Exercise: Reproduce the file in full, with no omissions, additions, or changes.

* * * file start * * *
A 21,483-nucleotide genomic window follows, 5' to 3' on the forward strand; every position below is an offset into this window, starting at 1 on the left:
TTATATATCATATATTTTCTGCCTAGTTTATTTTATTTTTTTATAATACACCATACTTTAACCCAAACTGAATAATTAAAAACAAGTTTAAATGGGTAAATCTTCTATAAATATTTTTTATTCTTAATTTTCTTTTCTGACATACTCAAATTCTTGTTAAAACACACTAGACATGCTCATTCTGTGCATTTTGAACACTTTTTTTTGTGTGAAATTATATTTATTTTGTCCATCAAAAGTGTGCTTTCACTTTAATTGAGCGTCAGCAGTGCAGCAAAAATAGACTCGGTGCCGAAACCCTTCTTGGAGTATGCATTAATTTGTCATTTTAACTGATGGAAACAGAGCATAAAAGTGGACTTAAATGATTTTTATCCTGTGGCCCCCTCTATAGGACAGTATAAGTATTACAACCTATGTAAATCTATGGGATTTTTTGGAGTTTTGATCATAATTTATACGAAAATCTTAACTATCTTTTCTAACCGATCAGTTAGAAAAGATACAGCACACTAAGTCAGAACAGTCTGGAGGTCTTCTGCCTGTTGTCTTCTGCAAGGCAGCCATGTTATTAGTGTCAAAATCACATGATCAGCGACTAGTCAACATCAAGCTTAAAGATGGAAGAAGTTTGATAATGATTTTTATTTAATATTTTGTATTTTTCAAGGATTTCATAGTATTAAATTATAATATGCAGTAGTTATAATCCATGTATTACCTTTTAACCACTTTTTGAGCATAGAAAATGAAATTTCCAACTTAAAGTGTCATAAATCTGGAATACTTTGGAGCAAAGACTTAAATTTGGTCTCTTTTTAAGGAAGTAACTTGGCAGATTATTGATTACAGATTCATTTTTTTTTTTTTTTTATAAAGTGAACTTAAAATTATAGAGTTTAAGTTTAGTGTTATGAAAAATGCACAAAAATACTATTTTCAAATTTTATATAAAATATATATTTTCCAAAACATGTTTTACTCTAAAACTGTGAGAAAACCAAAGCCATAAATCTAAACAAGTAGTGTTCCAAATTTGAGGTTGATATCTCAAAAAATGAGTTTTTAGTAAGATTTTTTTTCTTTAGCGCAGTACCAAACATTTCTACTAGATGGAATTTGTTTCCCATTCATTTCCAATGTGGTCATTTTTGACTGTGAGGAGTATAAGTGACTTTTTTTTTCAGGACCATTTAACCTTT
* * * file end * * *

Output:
A 21,483-nucleotide genomic window follows, 5' to 3' on the forward strand; every position below is an offset into this window, starting at 1 on the left:
TTATATATCATATATTTTCTGCCTAGTTTATTTTATTTTTTTATAATACACCATACTTTAACCCAAACTGAATAATTAAAAACAAGTTTAAATGGGTAAATCTTCTATAAATATTTTTTATTCTTAATTTTCTTTTCTGACATACTCAAATTCTTGTTAAAACACACTAGACATGCTCATTCTGTGCATTTTGAACACTTTTTTTTGTGTGAAATTATATTTATTTTGTCCATCAAAAGTGTGCTTTCACTTTAATTGAGCGTCAGCAGTGCAGCAAAAATAGACTCGGTGCCGAAACCCTTCTTGGAGTATGCATTAATTTGTCATTTTAACTGATGGAAACAGAGCATAAAAGTGGACTTAAATGATTTTTATCCTGTGGCCCCCTCTATAGGACAGTATAAGTATTACAACCTATGTAAATCTATGGGATTTTTTGGAGTTTTGATCATAATTTATACGAAAATCTTAACTATCTTTTCTAACCGATCAGTTAGAAAAGATACAGCACACTAAGTCAGAACAGTCTGGAGGTCTTCTGCCTGTTGTCTTCTGCAAGGCAGCCATGTTATTAGTGTCAAAATCACATGATCAGCGACTAGTCAACATCAAGCTTAAAGATGGAAGAAGTTTGATAATGATTTTTATTTAATATTTTGTATTTTTCAAGGATTTCATAGTATTAAATTATAATATGCAGTAGTTATAATCCATGTATTACCTTTTAACCACTTTTTGAGCATAGAAAATGAAATTTCCAACTTAAAGTGTCATAAATCTGGAATACTTTGGAGCAAAGACTTAAATTTGGTCTCTTTTTAAGGAAGTAACTTGGCAGATTATTGATTACAGATTCATTTTTTTTTTTTTTTTATAAAGTGAACTTAAAATTATAGAGTTTAAGTTTAGTGTTATGAAAAATGCACAAAAATACTATTTTCAAATTTTATATAAAATATATATTTTCCAAAACATGTTTTACTCTAAAACTGTGAGAAAACCAAAGCCATAAATCTAAACAAGTAGTGTTCCAAATTTGAGGTTGATATCTCAAAAAATGAGTTTTTAGTAAGATTTTTTTTCTTTAGCGCAGTACCAAACATTTCTACTAGATGGAATTTGTTTCCCATTCATTTCCAATGTGGTCATTTTTGACTGTGAGGAGTATAAGTGACTTTTTTTTTCAGGACCATTTAACCTTT